But they're working and going to school and taking care of a baby, so while we do hang out at his house, and also host them out at the beach in our rental, we also find some things to do on our own.
Yesterday we drove into Charleston and made a stop at Kaminsky's, a locally famous dessert place. It's located across the street from the historic city market, a several-block-long, open-air space that offers art, jewelry, clothes, all sorts of tourist trinkets and also the famous handmade sweetgrass baskets.
At Kaminsky's I ordered the traditional butterscotch sundae.
B had the brownie sundae.
Which one would you go for?
In case you ever find yourself in Charleston, I also heartily recommend 167 Raw, a fish restaurant featuring oysters, shrimp and all kinds of delectables from the sea. You can see it's crowded, even in the middle of the day. We went there last time we were here; we're planning to go again. We found out 167 is part of a restaurant chain . . . kind of. There's one other one, on Nantucket Island in Massachusetts.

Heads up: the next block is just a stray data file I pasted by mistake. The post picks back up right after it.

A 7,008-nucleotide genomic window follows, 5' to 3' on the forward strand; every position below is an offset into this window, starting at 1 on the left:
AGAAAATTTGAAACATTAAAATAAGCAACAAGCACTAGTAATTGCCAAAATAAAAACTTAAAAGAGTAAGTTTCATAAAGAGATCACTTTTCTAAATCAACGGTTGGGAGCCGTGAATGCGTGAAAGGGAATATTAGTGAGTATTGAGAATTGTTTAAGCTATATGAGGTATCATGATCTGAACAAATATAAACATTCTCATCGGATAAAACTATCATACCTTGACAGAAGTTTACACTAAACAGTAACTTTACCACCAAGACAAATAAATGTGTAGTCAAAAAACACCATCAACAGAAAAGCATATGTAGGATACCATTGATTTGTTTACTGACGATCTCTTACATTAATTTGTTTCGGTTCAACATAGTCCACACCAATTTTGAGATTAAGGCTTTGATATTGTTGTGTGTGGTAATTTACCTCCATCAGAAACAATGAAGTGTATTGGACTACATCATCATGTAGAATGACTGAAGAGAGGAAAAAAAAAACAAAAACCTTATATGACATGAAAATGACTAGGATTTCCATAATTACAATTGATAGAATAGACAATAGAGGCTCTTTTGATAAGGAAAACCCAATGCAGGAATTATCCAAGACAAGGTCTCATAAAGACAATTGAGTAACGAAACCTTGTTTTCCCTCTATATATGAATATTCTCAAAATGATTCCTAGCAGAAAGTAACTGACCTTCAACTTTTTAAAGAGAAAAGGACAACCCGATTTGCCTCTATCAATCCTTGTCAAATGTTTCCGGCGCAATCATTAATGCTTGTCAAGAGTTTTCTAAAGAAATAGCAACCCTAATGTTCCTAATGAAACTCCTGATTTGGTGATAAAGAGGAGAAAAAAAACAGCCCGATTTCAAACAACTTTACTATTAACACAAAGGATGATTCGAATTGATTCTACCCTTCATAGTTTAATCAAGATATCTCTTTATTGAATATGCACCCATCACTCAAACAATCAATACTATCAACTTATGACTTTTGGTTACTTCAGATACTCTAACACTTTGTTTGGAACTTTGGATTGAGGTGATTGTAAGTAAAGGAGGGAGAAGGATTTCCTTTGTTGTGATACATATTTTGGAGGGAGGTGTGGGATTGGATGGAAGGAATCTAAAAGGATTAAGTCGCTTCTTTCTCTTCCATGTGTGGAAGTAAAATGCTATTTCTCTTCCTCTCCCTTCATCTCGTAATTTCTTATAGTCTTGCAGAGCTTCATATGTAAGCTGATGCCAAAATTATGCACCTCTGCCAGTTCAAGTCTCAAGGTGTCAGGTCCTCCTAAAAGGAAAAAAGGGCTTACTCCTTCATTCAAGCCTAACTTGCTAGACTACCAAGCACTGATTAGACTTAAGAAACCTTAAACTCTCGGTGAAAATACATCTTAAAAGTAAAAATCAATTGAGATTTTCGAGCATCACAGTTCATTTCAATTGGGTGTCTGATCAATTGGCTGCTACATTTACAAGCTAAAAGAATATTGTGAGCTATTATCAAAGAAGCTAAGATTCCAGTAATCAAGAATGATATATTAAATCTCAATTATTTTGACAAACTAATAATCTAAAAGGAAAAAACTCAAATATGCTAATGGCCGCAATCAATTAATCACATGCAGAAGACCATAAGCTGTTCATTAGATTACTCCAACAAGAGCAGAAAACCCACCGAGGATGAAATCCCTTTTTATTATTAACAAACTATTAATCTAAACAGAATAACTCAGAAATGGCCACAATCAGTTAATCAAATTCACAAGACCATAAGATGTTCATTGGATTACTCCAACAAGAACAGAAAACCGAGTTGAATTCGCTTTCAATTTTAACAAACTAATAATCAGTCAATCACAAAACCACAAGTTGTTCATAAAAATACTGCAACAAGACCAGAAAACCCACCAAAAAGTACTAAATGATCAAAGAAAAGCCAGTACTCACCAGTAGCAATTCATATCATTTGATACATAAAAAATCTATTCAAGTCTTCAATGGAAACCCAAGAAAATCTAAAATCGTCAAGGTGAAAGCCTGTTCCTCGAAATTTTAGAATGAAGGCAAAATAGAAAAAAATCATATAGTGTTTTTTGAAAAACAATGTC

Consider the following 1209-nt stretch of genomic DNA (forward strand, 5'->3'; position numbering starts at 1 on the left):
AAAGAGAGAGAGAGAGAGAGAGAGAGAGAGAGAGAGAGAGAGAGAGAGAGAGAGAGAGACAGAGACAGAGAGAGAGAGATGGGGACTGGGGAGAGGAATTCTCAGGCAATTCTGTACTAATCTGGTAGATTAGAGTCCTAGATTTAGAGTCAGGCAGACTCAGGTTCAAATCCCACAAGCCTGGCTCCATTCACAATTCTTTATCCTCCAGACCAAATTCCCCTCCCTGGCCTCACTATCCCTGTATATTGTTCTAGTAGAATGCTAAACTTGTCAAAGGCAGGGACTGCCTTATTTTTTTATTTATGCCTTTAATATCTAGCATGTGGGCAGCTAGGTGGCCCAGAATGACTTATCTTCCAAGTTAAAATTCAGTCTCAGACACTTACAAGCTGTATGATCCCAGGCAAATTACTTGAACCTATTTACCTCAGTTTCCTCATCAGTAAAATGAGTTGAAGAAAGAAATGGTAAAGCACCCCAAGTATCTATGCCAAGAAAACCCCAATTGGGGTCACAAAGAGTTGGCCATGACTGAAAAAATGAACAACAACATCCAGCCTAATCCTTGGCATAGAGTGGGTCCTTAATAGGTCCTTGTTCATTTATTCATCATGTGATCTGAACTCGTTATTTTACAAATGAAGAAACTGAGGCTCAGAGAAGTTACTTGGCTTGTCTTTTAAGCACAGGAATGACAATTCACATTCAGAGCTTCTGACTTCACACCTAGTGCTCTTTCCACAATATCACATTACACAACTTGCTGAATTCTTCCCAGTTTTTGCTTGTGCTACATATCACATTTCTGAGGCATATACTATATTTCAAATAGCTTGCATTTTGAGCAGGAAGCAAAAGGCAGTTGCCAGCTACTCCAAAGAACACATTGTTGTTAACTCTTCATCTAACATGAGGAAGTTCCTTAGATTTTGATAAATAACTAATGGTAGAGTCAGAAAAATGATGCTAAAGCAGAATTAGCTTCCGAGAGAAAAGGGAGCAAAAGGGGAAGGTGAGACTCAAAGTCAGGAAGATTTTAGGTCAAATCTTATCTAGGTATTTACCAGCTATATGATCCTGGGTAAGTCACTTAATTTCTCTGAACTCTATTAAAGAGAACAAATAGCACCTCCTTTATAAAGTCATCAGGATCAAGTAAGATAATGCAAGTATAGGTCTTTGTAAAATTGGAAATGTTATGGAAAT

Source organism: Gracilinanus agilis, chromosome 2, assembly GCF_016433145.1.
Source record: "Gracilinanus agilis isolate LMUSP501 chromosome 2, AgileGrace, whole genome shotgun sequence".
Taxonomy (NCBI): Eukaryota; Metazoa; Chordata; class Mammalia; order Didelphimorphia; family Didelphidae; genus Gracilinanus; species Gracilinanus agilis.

We took a tour around Charleston harbor to see the city from the water, including Fort Sumter where the Civil War started.
It's hard to miss the Ravenel bridge, which dominates the Charleston skyline. It opened in 2005 and leads to the suburb of Mount Pleasant and beyond to Myrtle Beach and eventually North Carolina.
This view, from under the bridge, looks toward downtown Charleston.
The end of the day found us back at the beach, looking for the sunset. It was a little too cloudy for any spectacular fireworks. But, for us anyway, the sky and the sea never disappoint.